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Spending time supports child’s brain development

WellChild News Release 23.02.07

Spending time supports children’s brain development


Leading paediatricians say giving children time is especially important for growth and development in the first three years of life.

New Zealand Brainwave Trust’s medical spokesperson Dr Simon Rowley, says research suggests children who are nurtured, given every opportunity to explore the world and enjoy a variety of positive experiences, become flexible, empathetic and intelligent members of society in later life.

The Brainwave Trust was set up to use existing scientific research on brain development to enable children in New Zealand to reach their full potential.

“At birth our brains are only 15% connected. The other 85% of brain connections happen after birth in response to what we experience, particularly in the first three years,” says Dr Rowley.

“In order to become connected or 'wired up' we need lots of sensory experience to stimulate the brain cells to 'switch on' and talk to each other. This is most effectively done by parents and caregivers spending time with children and encouraging and facilitating exploration,” says Dr Rowley.

Research shows children who are neglected or raised in chaotic, abusive or violent circumstances fail to develop important characteristics like warmth and empathy.

“Their brains are ‘wired’ up for negativity and this does affect people in later life,” says Dr Rowley.

Well Child paediatrician Dr Marguerite Dalton agrees. She says giving time is the best gift a parent can give a child.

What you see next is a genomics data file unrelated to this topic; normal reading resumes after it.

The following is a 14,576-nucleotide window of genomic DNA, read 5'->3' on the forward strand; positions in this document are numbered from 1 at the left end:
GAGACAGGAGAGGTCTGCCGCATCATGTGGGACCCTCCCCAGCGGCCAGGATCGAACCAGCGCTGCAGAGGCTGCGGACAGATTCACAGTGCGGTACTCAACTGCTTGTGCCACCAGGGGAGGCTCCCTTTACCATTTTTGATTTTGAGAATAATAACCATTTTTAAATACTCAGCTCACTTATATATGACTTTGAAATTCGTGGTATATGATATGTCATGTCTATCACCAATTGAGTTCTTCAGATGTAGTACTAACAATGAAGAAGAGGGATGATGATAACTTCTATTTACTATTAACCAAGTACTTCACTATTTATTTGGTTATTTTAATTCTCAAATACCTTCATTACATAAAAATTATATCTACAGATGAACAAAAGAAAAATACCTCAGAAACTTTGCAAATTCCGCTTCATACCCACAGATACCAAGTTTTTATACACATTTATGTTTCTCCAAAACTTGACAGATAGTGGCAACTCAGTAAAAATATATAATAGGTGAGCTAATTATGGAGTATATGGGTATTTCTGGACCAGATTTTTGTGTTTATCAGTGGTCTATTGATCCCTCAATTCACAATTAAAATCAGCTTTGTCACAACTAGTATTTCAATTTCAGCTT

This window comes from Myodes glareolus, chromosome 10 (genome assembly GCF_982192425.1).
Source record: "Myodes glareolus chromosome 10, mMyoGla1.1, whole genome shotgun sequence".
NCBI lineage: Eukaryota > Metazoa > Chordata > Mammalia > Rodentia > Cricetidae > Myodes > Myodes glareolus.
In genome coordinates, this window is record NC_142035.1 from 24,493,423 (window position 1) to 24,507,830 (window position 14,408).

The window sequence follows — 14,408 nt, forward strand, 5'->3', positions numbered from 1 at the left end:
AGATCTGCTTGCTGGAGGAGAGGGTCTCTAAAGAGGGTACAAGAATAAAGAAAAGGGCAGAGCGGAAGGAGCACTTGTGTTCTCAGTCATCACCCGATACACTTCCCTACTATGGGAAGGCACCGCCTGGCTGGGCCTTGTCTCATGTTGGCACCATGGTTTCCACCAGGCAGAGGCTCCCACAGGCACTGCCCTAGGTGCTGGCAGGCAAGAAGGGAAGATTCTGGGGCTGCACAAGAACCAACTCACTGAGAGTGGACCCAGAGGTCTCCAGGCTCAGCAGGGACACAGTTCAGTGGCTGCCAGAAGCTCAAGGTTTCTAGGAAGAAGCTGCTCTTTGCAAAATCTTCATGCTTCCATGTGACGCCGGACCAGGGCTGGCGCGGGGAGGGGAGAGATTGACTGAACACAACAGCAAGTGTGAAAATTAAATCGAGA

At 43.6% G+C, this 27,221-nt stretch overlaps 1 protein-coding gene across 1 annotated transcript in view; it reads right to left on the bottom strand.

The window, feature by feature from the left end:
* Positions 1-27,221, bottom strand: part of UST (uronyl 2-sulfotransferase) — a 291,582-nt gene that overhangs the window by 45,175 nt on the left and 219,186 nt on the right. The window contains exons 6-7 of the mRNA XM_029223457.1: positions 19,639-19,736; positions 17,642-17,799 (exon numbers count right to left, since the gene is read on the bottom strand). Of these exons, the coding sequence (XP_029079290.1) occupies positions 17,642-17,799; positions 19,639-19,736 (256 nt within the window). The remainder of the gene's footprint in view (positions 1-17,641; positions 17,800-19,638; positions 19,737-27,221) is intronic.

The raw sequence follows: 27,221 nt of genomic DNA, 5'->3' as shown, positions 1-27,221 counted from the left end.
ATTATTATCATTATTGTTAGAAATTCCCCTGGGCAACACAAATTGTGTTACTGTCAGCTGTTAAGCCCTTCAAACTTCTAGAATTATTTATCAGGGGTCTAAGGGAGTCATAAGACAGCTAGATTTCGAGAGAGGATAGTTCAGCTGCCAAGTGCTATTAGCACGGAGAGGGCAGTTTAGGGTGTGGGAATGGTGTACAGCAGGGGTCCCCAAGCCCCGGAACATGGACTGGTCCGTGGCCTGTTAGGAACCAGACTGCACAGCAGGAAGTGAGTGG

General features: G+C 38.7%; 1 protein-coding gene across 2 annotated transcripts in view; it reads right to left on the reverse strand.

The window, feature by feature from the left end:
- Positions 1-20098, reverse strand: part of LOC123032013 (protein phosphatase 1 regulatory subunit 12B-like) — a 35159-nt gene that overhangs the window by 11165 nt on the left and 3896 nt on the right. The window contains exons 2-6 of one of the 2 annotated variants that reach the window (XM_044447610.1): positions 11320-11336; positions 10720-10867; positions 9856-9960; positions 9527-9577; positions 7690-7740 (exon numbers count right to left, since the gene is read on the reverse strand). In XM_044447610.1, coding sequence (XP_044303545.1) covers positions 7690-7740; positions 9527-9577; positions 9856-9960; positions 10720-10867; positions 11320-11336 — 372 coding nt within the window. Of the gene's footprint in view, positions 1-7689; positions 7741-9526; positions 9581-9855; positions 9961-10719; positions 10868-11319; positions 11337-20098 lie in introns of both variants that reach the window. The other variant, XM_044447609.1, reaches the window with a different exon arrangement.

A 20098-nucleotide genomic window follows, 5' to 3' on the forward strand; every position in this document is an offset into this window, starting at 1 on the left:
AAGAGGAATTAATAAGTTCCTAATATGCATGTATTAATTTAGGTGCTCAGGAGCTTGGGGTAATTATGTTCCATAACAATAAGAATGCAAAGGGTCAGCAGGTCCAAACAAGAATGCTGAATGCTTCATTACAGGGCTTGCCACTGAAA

“The theme of Children’s Day this year is timely, given the recent United Nations Children’s Fund report which paints a bleak picture of how much time New Zealand parents and caregivers spend with their kids.”

“Interaction and engagement with our under 5’s is so important,” says Dr Dalton.

“Parents don’t need to spend a lot of money – getting kids involved in ordinary, every-day tasks, is a great way for them to feel connected, loved and special.”

“We need to make spending time with kids a habitual activity – something we do frequently and for the duration of a child’s youth,” says Dr Dalton.

This Children’s Day, Well Child encourages parents and caregivers to praise, talk to and spend time with children.

“Spending time can mean many things, but it does involve doing things together; like reading a book, playing a favourite game, eating, cooking, cleaning up the house, going for a walk or just having a cuddle – it’s only limited by your imagination,” says Dr Dalton.

Parents should also make time to immunise on time. Research shows delaying immunisation by as little as 30 days makes a child 4 times more likely to be hospitalised with whooping cough.

And don’t forget the routine Well Child checks – they’re free and provide a good opportunity to discuss the health and wellbeing of your child.

ENDS

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